Anytime area companies announce plans for a $20 million investment, it’s big news.
In January 2011, SRC, Inc. announced a $5 million commitment to the “Say Yes to Education” program designed for the Syracuse City School District (SCSD). Today, area companies have invested or pledged nearly $7 million toward the $20 million goal.
To find out why corporations, renowned for being tight-fisted about their investments unless they see a return, are eager to support Say Yes, I invited five area executives, whose companies had all committed at least six figures, to join me in a discussion. Paul Tremont (SRC), Allen Naples (M&T Bank), Jim Fox and Terry Madden (O’Brien & Gere), and Troy Scully (Lockheed Martin) were eager to share their thoughts.
Tremont led the discussion by citing the company’s long-standing “… commitment to philanthropy with a focus on the Syracuse community.” Naples, who is also an SRC board member, focused on the “… need to build and strengthen the community.” Scully, Fox, and Tremont all noted that their companies already had commitments to various, local educational programs, but Say Yes was a strategic program that provided K-12 academic, social, emotional, health, and wellness support to help students climb the ladder of opportunity.
Fox pointed out the importance of branding for his company, something echoed by all the interviewees. O’Brien & Gere is concerned about “… client and employee satisfaction, in addition to shareholder approval … Clients are very concerned these days whether they are working with vendors that are socially responsible and have a sustainable corporate model … We are also concerned about retaining and attracting employees who want to be proud of the company they work for. This is reflected by the large number of our employees who volunteer their own time to tutor and mentor area [high school and junior high school] students.”
In addition to a focus on philanthropy and branding, the executives all cited self-interest. SRC, O’Brien & Gere, and Lockheed built on their engineering prowess to be competitive. All have a commitment to finding and developing employees who are strong in science, technology, engineering, and math (STEM). “It’s the pipeline for our future engineers, scientists, and also our manufacturing workers,” says Fox. Scully says its “STEM focus is a national program for Lockheed Martin to place engineers in the classroom,” not only to develop student education “… but also teacher training.” Tremont added that the Say Yes program helps to guarantee our “… potential employee pool.” Fox added another dimension: “With the baby-boom generation retiring, competition for talent is heating up.”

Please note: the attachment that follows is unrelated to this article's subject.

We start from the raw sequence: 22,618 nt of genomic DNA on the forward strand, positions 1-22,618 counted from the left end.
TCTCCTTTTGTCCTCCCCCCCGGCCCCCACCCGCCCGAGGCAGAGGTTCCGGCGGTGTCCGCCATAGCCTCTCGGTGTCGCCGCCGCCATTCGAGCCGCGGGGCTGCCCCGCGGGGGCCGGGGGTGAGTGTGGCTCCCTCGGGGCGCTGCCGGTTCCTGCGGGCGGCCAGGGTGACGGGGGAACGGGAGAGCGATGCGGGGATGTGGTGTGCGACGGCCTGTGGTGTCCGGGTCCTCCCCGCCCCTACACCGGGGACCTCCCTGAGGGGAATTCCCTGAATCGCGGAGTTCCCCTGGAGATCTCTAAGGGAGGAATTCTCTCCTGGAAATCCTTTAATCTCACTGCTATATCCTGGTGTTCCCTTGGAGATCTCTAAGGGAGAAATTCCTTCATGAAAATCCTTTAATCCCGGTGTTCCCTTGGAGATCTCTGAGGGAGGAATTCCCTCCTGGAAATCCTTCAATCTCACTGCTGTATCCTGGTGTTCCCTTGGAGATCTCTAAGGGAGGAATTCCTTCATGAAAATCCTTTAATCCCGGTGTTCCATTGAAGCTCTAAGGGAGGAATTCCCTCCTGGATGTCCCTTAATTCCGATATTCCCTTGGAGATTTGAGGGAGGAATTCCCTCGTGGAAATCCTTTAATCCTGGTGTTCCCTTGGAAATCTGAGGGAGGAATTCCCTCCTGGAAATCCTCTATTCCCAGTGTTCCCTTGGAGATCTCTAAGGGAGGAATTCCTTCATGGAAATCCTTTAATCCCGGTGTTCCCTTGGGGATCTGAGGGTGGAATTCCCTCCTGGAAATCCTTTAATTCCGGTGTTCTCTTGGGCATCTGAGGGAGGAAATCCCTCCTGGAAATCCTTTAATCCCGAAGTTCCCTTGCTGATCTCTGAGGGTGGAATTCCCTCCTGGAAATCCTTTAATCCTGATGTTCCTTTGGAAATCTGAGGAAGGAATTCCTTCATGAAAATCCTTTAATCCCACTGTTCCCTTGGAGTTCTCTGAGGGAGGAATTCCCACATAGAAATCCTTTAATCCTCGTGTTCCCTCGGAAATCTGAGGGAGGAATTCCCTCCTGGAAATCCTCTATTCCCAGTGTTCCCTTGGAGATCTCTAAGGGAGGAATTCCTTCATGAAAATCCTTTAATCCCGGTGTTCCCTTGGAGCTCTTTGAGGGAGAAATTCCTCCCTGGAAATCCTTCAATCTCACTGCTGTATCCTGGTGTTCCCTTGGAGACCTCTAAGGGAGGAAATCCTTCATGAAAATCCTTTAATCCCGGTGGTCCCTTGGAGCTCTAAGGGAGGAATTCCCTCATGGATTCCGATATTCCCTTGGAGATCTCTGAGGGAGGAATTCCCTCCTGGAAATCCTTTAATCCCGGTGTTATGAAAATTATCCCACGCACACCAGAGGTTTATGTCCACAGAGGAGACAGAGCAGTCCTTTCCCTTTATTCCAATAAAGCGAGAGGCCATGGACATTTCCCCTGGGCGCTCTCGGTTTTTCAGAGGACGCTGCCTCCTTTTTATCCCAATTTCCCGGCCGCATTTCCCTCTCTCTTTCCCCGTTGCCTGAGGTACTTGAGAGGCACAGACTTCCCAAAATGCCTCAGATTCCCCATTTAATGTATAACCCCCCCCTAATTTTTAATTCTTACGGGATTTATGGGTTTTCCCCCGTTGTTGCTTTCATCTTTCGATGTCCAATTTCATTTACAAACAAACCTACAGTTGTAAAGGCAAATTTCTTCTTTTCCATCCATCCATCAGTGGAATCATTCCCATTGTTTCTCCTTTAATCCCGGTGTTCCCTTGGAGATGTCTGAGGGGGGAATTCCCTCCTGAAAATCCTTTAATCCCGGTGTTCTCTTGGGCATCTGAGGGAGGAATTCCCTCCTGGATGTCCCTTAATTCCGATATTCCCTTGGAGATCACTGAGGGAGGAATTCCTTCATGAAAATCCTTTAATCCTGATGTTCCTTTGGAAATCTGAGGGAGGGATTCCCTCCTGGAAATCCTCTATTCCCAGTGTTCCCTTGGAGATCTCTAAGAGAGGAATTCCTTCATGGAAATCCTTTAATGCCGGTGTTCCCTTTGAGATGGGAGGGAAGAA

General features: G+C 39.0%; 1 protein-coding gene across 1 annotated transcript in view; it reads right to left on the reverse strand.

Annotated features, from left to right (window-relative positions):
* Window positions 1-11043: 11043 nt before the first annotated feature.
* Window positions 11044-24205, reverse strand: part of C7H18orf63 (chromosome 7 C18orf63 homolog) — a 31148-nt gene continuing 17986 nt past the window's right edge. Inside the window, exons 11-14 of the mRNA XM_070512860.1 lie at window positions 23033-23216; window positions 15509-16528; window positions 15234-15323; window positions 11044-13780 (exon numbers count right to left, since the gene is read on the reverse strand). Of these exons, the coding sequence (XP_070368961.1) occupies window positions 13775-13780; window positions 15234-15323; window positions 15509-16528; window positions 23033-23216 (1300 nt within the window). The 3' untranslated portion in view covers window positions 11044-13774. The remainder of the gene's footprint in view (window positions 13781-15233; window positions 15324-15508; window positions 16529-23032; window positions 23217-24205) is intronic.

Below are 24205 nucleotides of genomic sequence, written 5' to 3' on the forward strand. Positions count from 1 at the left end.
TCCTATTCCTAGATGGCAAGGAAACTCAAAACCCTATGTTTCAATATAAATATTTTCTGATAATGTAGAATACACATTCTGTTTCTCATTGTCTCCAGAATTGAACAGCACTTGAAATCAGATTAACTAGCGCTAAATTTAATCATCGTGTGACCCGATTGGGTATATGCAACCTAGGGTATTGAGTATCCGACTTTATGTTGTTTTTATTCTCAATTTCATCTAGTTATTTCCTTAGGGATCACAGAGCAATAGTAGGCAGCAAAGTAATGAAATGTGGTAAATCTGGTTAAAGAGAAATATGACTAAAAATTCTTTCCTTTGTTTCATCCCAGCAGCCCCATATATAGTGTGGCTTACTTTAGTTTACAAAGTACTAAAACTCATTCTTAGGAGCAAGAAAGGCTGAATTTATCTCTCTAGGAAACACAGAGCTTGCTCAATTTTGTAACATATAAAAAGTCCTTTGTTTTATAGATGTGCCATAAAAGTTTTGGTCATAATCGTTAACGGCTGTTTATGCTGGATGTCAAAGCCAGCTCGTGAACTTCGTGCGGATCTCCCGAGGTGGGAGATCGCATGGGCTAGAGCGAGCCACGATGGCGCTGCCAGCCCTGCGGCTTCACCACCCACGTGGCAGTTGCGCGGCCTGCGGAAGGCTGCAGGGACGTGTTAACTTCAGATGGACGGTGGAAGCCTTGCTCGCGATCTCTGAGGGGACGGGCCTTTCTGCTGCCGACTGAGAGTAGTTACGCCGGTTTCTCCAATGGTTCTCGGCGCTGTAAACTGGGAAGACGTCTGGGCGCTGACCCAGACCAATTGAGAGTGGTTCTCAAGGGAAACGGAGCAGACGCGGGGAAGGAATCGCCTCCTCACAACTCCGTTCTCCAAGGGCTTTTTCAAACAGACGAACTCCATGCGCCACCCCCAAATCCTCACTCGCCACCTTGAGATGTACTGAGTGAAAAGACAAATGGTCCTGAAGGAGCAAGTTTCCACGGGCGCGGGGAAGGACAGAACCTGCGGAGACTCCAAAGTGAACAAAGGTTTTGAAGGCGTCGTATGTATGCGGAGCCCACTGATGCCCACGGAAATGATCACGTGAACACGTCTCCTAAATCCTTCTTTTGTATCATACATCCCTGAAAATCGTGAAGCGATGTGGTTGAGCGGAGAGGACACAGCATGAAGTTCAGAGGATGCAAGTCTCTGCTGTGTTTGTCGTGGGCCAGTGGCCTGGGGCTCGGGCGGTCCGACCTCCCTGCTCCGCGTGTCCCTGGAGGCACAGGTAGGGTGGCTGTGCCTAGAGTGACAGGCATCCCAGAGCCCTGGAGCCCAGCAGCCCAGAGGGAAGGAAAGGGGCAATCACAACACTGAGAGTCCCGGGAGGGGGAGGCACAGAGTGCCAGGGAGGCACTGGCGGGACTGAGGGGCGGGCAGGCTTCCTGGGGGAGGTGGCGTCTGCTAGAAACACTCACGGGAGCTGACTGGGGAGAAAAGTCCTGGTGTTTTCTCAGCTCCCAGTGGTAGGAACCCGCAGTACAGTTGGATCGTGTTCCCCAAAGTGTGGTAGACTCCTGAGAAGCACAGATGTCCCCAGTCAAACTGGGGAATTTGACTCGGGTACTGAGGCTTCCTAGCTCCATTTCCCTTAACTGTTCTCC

“You don’t have to be an engineering firm to be concerned,” noted Naples. “We need a well-educated community to ensure that our corporations are competitive and that we have [prosperous] customers. Every company needs to be concerned.”
What measures do you use to track the success of your investment? I inquired.
“Decreased drop-out rate, better scores in math and science, and [enhanced] college entrance,” Tremont responded. “Reduced truancy, higher graduation rates [from high school], and former students remaining in Syracuse,” Naples added. In addition to the above, Fox plans to track over the next three to five years how well Say Yes “… prepares the kids for college” and how many corporations “expand their internship, shadowing, mentoring, and tutoring programs to expose more students to opportunities for local employment.” All agreed that it’s vital for business to work with the educational establishment to ensure that graduates are educated for the jobs available.
The participants in the discussion are committed to the need to “grow” our own future workers, including those living in the inner-city. This is the only way to ensure a competitive work force and a sustainable business model. Although philanthropy and corporate branding are important motivators to invest in the program, the discussion clearly focused on self-interest as a critical rationale for supporting Say Yes.
Education has long been the traditional path to opportunity in our society. SRC, M&T, O’Brien & Gere, and Lockheed hope their example will encourage others to invest dollars in the Say Yes educational-scholarship fund; provide internship, mentoring, and tutoring options; encourage their employees to volunteer in the program; and participate in local Say Yes marketing efforts.
Today, when corporations are eager to find a long-term, safe investment with a solid return, Tremont, Naples, Scully, Fox, and Madden have the answer. Just Say Yes.
Norman Poltenson is publisher of The Central New York Business Journal. Contact him at firstname.lastname@example.org